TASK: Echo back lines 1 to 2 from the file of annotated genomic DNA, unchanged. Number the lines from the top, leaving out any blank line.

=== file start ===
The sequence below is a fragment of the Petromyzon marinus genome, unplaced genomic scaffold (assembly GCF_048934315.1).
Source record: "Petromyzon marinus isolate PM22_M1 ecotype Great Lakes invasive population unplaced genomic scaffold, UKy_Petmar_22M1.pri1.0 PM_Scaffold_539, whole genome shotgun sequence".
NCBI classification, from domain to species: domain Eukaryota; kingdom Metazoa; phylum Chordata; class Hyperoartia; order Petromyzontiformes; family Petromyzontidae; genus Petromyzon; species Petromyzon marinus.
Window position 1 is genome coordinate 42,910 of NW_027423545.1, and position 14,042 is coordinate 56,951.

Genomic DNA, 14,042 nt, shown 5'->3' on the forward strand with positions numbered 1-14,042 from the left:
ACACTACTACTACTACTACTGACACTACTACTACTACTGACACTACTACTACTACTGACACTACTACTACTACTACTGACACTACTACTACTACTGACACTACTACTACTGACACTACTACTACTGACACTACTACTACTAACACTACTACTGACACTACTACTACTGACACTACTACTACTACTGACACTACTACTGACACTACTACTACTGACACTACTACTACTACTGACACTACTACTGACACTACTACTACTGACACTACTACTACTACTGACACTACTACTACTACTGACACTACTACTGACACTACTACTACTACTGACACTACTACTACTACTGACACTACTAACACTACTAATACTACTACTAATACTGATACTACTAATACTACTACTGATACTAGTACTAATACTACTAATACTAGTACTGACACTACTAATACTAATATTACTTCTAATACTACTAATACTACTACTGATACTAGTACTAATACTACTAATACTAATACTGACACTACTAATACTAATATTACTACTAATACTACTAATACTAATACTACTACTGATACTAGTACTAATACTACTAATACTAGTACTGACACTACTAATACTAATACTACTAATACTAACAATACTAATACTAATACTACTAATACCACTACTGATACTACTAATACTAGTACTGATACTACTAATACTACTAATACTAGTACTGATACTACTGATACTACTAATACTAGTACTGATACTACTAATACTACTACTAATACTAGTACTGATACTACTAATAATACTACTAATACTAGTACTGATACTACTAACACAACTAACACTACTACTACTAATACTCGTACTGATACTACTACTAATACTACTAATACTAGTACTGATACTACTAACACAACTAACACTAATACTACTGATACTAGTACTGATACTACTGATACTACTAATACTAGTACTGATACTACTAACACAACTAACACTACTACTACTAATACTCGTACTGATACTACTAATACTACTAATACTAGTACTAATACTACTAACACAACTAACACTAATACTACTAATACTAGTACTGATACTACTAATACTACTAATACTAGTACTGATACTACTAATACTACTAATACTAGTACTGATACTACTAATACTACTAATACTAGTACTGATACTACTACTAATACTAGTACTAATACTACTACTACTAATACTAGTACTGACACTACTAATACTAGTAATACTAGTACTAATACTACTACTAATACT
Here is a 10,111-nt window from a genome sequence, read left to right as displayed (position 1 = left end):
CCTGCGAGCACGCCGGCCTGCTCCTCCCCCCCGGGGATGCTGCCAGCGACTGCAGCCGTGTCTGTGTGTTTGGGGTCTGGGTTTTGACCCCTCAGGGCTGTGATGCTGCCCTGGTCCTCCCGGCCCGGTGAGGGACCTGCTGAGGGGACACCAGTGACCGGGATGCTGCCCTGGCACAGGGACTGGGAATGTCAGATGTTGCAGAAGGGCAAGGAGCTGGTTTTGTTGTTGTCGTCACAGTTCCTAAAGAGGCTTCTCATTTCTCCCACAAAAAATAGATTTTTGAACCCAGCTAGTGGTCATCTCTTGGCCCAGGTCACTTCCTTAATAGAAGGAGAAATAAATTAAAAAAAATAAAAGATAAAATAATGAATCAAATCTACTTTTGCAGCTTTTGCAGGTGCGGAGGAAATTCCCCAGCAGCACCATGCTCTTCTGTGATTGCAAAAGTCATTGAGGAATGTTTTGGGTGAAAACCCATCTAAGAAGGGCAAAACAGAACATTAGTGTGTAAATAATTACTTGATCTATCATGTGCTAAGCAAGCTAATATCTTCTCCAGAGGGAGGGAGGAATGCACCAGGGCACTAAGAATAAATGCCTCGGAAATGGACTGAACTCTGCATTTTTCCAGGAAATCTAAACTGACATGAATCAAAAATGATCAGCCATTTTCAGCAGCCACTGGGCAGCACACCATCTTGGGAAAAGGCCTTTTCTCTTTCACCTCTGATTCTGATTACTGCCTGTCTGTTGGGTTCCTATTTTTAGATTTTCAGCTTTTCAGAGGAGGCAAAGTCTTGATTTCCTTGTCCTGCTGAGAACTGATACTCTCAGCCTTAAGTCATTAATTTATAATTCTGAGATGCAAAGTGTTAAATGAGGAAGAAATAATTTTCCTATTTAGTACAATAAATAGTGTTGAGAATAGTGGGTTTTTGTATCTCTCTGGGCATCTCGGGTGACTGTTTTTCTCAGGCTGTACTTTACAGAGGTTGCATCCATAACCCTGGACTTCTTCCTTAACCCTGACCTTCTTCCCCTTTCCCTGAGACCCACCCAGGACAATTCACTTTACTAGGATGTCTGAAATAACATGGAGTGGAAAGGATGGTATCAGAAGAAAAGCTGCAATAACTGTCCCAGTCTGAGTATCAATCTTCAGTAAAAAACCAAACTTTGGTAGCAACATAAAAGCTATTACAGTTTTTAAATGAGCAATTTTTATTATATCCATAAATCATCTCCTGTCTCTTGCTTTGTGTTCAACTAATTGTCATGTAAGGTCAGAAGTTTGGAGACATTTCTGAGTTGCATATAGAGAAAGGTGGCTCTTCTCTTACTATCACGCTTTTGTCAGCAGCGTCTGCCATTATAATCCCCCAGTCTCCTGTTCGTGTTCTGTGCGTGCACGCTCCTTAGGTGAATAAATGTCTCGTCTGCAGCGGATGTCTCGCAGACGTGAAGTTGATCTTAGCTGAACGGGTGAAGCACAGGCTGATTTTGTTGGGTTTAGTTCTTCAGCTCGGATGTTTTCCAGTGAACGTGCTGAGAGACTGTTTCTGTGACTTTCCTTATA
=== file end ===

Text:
The sequence below is a fragment of the Petromyzon marinus genome, unplaced genomic scaffold (assembly GCF_048934315.1).
Source record: "Petromyzon marinus isolate PM22_M1 ecotype Great Lakes invasive population unplaced genomic scaffold, UKy_Petmar_22M1.pri1.0 PM_Scaffold_539, whole genome shotgun sequence".